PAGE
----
Here’s a confession: in nine years as a Labour MP until 2010 I can’t recollect ever having had a conversation with Jeremy Corbyn. Oh for the benefit of hindsight! Anyway, he rarely seemed to be around the House of Commons, he rarely if ever bothered going to the Parliamentary Labour Party (PLP) meetings; he was seen by most Labour MPs as semi if not fully detached, ploughing his own course. It was also true that regional MPs tended to stick together—if you’re bothering ministers about a hospital’s funding in Leeds you’re not looking to an Islington MP for assistance. But there was another kind of conversation going on in those Blair/Brown days, and this is thankfully fully documented. The system of Early Day Motions (EDMs) enabled dissident voices to rather fruitlessly raise common concerns, and I think I will have signed plenty of Jeremy’s EDMs and he mine.
I was thinking of this today when JC came to Scarborough to speak at a meeting in support of our local Prospective Parliamentary Candidate (PPC) Hugo Fearnley. I guess there were around 200 or 250 members there and JC went down very well. Some local rightwingers stayed away (probably on holiday, let’s not leap to conclusions) and there was a genuine warmth towards him—in complete contradiction to the nonsense we read daily in the media. His speech was sincere. How many big time politicians would devote ten minutes of their time to bus services (the most used form of public transport by far)? Here in North Yorkshire bus services have been decimated. But if you live in some rural village, you’ve got a 4X4 right? He also devoted a considerable part of his speech to the climate emergency. At long last, I think the Labour Party is becoming an environmentally conscious party, not simply a socially conscious party, wedded to the precepts of GDP growth as the solver of all problems. I was pleased that our candidate Hugo forcefully made this point.
I said JC’s speech was sincere. In doing so I think an important feature of his rise to prominence is that he didn’t really seek it out. Our current prime minister has laid a snot-trail of ambition all the way from a dorm in Eton to his present address. The English establishment would rather see on-your-sleeve ambition so as better to understand how it can be manipulated, using all the old tricks. These don’t seem to have worked on JC yet, and I don’t think they will. Which is why they will intensify their attacks on his sincerity and integrity all the more. Contrast that treatment with their fawning acceptance of the charlatan Johnson.
+Thinking about Alistair Campbell’s recent self-promotion (which was merely to say he wished to remain expelled from the Labour Party for the sin of voting for another party - see my previous blog) one can only assume that once a director of communications, always a director of communications—Campbell just can’t stop, even if now his only product seems to be himself. This has made me wonder whether even in the sad event of his death he would promote a discussion over the epitaph he would like on his gravestone. Should it be ’Here lies a warmonger’ or ’Here lies the slayer of Corbyn’ or ’Here lies Tony’s crony?’ To narrow the field down a bit, how about ’Here lies.’
+Already questions are being asked as to what Johnson’s economic policy is. It has been suggested that his use of the word ’boosterism’ is a clue to the Prime Minister’s (aaagghh!) approach to Making Britain Great Again. This has a ring about it, in other words, Woosterism. Bertie Wooster was ‘A young English gentleman and one of the "idle rich", Bertie frequently appears alongside his valet, Jeeves, whose intelligence manages to save Bertie or one of his friends from numerous awkward situations.’ (Wikipedia). Sums it up really. But who, I wonder is Jeeves, who may turn out to be our national saviour? Somebody from the servant class, perhaps? (Full disclosure: I very much enjoyed watching Ian Carmichael and Denis Price in the BBC's 1970s(?) adaptation of P.G. Wodehouse's comic tales.)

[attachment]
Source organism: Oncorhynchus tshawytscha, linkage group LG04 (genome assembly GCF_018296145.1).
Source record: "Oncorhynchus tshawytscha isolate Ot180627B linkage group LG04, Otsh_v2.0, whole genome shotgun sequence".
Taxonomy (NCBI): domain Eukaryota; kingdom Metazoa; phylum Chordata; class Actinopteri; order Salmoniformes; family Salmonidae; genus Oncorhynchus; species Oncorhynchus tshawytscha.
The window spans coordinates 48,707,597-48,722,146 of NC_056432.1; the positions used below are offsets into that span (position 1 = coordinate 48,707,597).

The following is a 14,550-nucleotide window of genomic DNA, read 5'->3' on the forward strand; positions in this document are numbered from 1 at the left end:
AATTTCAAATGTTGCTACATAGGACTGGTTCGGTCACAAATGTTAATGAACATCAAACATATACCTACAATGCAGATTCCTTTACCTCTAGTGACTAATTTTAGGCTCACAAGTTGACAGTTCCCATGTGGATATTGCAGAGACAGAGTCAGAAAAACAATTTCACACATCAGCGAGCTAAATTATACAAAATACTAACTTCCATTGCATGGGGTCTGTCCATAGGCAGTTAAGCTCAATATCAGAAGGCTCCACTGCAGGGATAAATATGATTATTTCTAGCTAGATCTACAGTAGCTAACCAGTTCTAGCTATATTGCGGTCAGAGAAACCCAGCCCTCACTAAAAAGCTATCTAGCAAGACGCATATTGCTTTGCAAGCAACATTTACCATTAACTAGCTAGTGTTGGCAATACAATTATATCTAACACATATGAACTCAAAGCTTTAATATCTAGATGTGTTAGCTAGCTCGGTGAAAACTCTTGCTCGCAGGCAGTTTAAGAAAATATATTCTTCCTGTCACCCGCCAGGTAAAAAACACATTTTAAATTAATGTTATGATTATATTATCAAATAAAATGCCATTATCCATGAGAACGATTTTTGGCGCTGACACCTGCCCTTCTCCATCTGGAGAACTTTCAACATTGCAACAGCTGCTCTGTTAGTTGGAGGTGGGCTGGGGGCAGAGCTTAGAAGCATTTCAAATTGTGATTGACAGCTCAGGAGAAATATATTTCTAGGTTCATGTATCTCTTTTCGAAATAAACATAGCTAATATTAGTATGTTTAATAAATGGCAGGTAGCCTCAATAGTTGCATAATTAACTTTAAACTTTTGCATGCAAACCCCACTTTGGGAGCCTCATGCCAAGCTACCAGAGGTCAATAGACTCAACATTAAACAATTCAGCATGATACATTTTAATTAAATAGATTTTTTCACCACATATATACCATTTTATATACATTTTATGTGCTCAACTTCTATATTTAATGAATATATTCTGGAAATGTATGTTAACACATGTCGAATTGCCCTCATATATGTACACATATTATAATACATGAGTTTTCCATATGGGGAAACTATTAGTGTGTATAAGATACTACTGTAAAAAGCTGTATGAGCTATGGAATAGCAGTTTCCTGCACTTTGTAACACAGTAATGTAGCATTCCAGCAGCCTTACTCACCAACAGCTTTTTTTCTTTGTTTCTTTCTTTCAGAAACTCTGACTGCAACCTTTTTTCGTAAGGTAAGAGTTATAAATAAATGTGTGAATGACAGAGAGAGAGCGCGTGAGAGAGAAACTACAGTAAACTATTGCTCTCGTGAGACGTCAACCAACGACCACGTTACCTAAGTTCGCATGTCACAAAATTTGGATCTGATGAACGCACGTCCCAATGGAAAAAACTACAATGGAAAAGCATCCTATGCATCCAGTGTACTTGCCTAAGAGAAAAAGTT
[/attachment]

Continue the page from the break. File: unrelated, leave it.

+The other day one of the cooling towers at the decommissioned coal fired Ferrybridge power station came tumbling down in a controlled explosion. Today, only a small percentage of UK electricity is generated by coal. There’s a certain irony here for those of us who wore ‘coal not dole’ badges during the miner’s strike 35 years ago. A more recent irony could be that investment in carbon capture and storage (CCS) research will be permanently stalled. If you’re not producing so much carbon from fixed, large scale power plants, there’s hardly much incentive to pour money into CCS—even though global coal use is still rising.
I am minded to think of these things having just watched Al Gore’s follow-up to An Inconvenient Truth (2006), this time called An Inconvenient Sequel (2017). The emphasis of the sequel is on the new renewable technologies which are undoubtedly taking off big-style—despite still receiving less subsidy than fossil fuels globally. Gore appears to have made his mark in the 2015 Paris Climate Change Accords by convincing India not to wreck it, a feat achieved by him making a few judicious phone calls from his hotel suite in Paris. There’s no point seeking to diminish his personal contribution to affecting India’s stance (which nevertheless remains wedded to a path of much increased use of coal) but sadly the film misses the point that the Paris agreement permits each signatory to get on with doing whatever they feel they want to—it is an agreement without sanctions (they come later with floods, drought, heatwaves, rising sea levels, war, etc., etc.)
Gore finds hope in his despair (the latter, as you might expect brought on not least by Trump) and he finds an antidote—in the shape of the portly Republican mayor of Georgetown, Texas, a town which will shortly become 100% renewable energy supplied. So there is hope and it shines eternal but it is I fear as rare as diamonds—fossil fuel use as has risen since Paris and there’s not much sign that trajectory is about to reverse. Still, Al does a good job trying to save the world, and if he engaged his interlocutors with the discipline of Contraction and Convergence he might have a way of measuring progress apart from the anecdotal.
+ I have been forced to write again to the Guardian, this time on the nationally gripping news (given front page treatment by the paper) that Alistair Campbell has decided not to pursue his righteous cause of re-instatement as a Labour Party member. Perhaps it's for the best.